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New York City School Bus Drivers Set Strike for Tomorrow

The union representing New York City school bus drivers said a strike will begin tomorrow, forcing parents to find alternative ways for about 152,000 of the city’s 1.1 million public-school students to get to class.

The drivers, who work for private companies, plan the walkout to protest the city’s refusal to guarantee their jobs as it searches for new contracts on 1,100 routes serving 22,500 special-needs children. New York has 7,700 bus routes.

Job security “is directly linked to the safety and security of our children by ensuring the city’s most qualified, skilled and experienced school bus crews remain on the job,” Michael Cordiello, president of Local 1181 of the Amalgamated Transit Union, said at a Manhattan news briefing. Job protection has been part of contracts for more than 30 years, he said.

Additional transit police, school-safety officers and crossing guards will be deployed to help students reach classrooms, Schools Chancellor Dennis Walcott said.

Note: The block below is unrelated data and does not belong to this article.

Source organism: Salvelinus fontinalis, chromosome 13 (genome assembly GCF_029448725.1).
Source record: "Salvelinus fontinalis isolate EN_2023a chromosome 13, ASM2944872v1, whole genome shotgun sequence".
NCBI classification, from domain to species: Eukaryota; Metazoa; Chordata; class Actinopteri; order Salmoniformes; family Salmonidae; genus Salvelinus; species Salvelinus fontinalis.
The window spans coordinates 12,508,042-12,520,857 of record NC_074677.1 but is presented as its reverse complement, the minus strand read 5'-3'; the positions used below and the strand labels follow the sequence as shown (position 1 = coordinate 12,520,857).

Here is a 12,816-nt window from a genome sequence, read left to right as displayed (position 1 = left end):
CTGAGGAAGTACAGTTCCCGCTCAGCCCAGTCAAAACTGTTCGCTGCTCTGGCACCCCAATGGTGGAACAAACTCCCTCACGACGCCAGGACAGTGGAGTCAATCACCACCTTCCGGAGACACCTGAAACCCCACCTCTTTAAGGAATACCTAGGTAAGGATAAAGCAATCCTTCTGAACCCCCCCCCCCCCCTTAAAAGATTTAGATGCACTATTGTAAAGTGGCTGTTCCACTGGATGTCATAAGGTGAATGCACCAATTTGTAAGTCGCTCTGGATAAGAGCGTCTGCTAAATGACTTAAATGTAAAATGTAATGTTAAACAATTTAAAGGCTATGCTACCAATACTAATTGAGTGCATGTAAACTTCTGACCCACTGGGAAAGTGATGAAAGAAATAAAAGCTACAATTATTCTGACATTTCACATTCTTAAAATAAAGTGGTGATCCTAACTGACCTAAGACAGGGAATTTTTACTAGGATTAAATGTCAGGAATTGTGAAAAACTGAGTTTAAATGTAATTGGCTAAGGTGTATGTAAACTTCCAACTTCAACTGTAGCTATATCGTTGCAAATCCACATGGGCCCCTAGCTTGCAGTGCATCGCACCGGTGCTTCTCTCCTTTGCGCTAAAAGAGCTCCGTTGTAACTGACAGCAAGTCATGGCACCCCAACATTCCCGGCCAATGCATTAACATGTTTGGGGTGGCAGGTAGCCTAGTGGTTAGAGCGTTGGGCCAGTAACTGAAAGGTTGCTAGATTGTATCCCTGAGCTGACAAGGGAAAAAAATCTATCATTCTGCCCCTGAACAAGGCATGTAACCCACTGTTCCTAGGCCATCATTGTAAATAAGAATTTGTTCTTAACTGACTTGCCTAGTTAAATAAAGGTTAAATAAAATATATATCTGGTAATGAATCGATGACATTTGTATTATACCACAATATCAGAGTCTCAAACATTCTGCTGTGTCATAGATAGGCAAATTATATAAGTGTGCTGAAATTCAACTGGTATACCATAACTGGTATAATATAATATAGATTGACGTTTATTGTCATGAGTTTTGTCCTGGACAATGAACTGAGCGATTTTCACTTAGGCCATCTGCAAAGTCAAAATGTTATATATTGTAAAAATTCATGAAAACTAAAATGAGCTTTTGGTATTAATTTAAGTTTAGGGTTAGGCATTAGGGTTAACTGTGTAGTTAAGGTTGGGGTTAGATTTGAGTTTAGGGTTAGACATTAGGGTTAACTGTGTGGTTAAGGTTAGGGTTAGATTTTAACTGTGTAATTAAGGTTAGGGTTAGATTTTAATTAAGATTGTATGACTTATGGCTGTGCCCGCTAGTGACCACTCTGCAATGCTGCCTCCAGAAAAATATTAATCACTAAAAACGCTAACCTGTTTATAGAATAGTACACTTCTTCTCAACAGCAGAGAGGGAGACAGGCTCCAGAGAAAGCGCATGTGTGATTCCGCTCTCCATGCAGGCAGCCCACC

The largest U.S. public-school system has already told parents it would offer free MetroCards to pay subway and bus fares for students as well as for parents of preschoolers and those with special needs. Parents also will be reimbursed if they need to drive or hire a car to bring children to school.

Court Barrier

A decision by the Court of Appeals, the state’s highest tribunal, prohibits the city from offering job security and seniority to bus drivers who aren’t New York employees, Mayor Michael Bloomberg has said.

“We have told the unions in unequivocal terms: Do not walk out on our students,” Bloomberg said yesterday at City Hall. “A strike would be not only unfair to children and families, it would be totally misguided because the city cannot legally offer what the unions are demanding.”

Richard Gilberg, a union lawyer, said the court limited its ruling to circumstances where one could show no benefit in hiring experienced drivers.

Bus service costs have skyrocketed to $1.1 billion a year from $100 million in 1979, with the city spending an average of $6,900 per bused student, more than any district in the country, Bloomberg said.

The mayor is founder and majority owner of Bloomberg News parent Bloomberg LP.

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